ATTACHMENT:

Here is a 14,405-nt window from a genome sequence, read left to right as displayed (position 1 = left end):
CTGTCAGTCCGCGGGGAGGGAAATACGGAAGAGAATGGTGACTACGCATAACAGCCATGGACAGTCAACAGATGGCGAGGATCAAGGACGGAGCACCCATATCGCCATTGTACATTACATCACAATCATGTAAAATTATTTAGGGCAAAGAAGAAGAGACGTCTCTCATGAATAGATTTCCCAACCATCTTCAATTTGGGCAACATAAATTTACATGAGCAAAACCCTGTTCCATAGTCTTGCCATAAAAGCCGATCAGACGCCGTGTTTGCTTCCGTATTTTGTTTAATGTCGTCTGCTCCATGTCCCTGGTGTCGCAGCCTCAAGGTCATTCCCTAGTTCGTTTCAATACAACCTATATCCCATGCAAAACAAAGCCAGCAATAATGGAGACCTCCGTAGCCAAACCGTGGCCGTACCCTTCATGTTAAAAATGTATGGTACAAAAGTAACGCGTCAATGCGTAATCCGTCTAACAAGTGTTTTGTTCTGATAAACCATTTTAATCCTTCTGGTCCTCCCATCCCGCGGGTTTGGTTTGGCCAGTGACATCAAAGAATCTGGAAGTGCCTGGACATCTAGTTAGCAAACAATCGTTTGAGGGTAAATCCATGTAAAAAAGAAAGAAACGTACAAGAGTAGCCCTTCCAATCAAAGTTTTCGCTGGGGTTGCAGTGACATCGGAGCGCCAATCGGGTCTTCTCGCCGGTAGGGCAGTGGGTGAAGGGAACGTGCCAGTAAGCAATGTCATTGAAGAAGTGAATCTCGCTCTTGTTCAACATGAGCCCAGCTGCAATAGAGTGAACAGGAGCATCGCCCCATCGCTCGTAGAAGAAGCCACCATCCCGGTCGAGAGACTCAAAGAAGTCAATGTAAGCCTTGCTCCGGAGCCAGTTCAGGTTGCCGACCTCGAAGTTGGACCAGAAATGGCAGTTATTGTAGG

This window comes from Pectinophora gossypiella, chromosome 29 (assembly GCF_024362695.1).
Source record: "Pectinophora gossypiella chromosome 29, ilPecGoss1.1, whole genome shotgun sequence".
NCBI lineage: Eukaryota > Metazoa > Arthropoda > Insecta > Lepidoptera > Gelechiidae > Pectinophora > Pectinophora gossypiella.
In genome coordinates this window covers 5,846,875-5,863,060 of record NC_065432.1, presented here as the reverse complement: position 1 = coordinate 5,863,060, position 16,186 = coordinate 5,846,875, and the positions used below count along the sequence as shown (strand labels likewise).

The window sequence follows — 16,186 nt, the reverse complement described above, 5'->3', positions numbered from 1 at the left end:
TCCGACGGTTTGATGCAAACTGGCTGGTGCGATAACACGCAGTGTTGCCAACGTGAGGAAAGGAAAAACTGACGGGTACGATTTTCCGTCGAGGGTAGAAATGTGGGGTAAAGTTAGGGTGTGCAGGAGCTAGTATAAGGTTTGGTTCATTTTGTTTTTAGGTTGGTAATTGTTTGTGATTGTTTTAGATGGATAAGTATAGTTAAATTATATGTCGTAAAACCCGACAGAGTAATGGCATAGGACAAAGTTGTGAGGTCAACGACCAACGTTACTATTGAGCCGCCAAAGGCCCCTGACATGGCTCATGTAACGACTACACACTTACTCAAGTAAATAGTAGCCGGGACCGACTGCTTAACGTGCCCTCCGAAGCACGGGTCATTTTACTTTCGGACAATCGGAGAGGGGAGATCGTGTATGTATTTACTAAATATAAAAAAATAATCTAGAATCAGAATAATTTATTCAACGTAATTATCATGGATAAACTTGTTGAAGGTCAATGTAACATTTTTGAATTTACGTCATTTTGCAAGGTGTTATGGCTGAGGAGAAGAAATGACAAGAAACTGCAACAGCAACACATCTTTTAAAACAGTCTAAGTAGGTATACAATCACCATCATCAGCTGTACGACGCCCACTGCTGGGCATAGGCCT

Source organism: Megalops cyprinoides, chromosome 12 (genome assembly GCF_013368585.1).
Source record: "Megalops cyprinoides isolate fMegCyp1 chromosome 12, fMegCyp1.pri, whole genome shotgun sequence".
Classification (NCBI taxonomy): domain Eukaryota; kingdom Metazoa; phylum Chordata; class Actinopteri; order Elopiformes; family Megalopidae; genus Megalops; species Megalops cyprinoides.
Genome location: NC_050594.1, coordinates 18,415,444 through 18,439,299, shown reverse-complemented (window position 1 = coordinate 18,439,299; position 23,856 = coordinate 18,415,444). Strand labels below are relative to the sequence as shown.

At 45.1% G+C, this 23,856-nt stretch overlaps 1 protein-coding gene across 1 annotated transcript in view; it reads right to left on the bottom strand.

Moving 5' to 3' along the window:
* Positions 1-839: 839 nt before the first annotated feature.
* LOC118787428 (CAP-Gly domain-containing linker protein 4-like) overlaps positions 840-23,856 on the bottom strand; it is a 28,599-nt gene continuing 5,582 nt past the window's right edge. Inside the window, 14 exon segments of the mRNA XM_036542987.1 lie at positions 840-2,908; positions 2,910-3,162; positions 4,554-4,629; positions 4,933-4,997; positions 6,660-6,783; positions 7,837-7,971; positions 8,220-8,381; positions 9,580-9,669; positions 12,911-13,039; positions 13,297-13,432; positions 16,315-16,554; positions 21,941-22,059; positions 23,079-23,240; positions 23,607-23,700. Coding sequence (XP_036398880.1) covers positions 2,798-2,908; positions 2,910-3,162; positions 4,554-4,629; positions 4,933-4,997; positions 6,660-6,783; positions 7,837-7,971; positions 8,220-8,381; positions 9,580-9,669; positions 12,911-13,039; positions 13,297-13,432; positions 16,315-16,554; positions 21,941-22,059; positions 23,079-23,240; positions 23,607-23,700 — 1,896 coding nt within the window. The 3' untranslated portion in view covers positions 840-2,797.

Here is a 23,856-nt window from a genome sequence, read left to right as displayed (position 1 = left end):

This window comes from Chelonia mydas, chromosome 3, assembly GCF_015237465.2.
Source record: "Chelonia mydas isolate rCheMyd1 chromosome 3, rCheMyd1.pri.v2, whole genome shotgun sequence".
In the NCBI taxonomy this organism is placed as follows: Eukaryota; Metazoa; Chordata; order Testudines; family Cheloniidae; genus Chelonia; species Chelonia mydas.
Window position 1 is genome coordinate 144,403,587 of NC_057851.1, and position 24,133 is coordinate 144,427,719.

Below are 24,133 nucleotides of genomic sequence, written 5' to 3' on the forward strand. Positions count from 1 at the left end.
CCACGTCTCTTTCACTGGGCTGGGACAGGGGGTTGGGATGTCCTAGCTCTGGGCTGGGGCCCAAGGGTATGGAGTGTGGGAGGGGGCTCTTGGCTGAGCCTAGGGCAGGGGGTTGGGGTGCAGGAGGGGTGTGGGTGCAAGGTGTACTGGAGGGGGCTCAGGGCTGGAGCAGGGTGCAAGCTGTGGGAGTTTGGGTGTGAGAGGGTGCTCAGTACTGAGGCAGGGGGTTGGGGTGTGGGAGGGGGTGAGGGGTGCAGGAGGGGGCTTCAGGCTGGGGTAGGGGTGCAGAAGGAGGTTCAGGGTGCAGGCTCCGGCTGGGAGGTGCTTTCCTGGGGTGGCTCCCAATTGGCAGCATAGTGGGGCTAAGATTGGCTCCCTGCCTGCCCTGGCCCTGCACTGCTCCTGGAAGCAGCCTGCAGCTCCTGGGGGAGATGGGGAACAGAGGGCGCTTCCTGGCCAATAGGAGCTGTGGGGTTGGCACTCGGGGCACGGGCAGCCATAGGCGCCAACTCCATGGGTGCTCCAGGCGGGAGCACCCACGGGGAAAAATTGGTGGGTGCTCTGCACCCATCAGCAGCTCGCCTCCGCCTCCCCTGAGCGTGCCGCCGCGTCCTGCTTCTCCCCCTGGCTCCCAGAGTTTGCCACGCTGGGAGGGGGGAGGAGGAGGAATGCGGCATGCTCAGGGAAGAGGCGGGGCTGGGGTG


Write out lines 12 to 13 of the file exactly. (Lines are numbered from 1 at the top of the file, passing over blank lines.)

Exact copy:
Genome location: NC_050594.1, coordinates 18,415,444 through 18,439,299, shown reverse-complemented (window position 1 = coordinate 18,439,299; position 23,856 = coordinate 18,415,444). Strand labels below are relative to the sequence as shown.

At 45.1% G+C, this 23,856-nt stretch overlaps 1 protein-coding gene across 1 annotated transcript in view; it reads right to left on the bottom strand.